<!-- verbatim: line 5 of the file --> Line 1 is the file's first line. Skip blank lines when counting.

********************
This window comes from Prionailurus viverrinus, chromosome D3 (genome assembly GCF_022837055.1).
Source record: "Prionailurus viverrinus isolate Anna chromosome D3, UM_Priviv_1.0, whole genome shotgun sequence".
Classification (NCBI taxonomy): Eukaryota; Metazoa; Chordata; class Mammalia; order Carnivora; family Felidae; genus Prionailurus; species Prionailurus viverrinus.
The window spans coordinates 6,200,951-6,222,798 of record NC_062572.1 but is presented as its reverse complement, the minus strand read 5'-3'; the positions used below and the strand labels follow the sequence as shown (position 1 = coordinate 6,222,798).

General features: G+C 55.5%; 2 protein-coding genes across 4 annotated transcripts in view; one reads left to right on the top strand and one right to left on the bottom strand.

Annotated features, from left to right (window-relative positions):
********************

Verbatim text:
General features: G+C 55.5%; 2 protein-coding genes across 4 annotated transcripts in view; one reads left to right on the top strand and one right to left on the bottom strand.